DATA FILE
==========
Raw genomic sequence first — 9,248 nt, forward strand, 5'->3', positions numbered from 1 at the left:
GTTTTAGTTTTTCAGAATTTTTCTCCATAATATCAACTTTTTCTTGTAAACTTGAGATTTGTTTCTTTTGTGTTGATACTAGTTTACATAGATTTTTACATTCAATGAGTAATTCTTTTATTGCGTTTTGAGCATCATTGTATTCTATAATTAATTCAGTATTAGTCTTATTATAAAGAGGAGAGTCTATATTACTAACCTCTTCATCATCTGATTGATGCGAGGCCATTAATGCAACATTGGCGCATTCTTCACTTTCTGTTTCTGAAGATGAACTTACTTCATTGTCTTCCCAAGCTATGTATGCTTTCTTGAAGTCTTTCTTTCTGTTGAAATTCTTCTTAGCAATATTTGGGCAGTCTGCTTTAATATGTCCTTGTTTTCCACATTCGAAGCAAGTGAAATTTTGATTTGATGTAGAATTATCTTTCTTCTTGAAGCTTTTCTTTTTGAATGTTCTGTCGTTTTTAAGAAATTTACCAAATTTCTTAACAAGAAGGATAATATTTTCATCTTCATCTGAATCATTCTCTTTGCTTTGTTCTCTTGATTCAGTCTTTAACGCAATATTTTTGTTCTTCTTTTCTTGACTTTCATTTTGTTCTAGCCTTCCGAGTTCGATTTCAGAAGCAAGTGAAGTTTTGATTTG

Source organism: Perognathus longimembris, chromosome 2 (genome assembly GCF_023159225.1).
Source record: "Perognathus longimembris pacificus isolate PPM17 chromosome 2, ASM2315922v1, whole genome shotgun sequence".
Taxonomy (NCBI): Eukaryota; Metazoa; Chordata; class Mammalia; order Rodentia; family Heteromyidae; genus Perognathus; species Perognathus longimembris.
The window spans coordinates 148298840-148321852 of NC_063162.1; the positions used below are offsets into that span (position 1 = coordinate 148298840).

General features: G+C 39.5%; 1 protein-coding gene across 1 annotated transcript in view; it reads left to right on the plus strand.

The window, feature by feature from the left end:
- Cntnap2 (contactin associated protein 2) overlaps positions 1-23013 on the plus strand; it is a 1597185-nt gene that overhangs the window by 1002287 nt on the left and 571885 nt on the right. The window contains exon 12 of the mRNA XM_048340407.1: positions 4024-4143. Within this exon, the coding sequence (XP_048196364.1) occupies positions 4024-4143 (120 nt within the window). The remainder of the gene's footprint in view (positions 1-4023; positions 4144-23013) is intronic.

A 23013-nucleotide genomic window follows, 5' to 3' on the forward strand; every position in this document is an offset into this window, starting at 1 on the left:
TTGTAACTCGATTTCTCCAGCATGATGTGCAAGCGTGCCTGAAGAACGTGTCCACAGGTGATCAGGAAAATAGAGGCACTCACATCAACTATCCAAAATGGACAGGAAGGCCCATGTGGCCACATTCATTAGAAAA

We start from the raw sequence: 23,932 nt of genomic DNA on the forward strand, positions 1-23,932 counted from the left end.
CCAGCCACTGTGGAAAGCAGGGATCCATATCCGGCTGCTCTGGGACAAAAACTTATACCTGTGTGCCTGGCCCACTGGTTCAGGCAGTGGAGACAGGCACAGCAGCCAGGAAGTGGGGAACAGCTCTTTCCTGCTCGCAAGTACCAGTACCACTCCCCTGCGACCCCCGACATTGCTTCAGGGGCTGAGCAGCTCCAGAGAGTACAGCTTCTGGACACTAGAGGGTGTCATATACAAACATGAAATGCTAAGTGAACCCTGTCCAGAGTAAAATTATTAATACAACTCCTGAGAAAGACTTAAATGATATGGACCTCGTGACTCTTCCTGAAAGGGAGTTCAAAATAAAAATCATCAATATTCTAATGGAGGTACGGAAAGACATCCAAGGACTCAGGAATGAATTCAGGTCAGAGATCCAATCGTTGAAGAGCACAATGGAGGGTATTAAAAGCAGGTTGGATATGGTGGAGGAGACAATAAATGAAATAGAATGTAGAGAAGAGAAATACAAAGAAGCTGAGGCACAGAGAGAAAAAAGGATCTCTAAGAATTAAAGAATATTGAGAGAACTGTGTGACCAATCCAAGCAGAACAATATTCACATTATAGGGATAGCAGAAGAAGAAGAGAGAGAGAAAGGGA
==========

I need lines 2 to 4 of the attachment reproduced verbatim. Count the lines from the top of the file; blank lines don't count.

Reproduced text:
GTTTTAGTTTTTCAGAATTTTTCTCCATAATATCAACTTTTTCTTGTAAACTTGAGATTTGTTTCTTTTGTGTTGATACTAGTTTACATAGATTTTTACATTCAATGAGTAATTCTTTTATTGCGTTTTGAGCATCATTGTATTCTATAATTAATTCAGTATTAGTCTTATTATAAAGAGGAGAGTCTATATTACTAACCTCTTCATCATCTGATTGATGCGAGGCCATTAATGCAACATTGGCGCATTCTTCACTTTCTGTTTCTGAAGATGAACTTACTTCATTGTCTTCCCAAGCTATGTATGCTTTCTTGAAGTCTTTCTTTCTGTTGAAATTCTTCTTAGCAATATTTGGGCAGTCTGCTTTAATATGTCCTTGTTTTCCACATTCGAAGCAAGTGAAATTTTGATTTGATGTAGAATTATCTTTCTTCTTGAAGCTTTTCTTTTTGAATGTTCTGTCGTTTTTAAGAAATTTACCAAATTTCTTAACAAGAAGGATAATATTTTCATCTTCATCTGAATCATTCTCTTTGCTTTGTTCTCTTGATTCAGTCTTTAACGCAATATTTTTGTTCTTCTTTTCTTGACTTTCATTTTGTTCTAGCCTTCCGAGTTCGATTTCAGAAGCAAGTGAAGTTTTGATTTG

Source organism: Perognathus longimembris, chromosome 2 (genome assembly GCF_023159225.1).
Source record: "Perognathus longimembris pacificus isolate PPM17 chromosome 2, ASM2315922v1, whole genome shotgun sequence".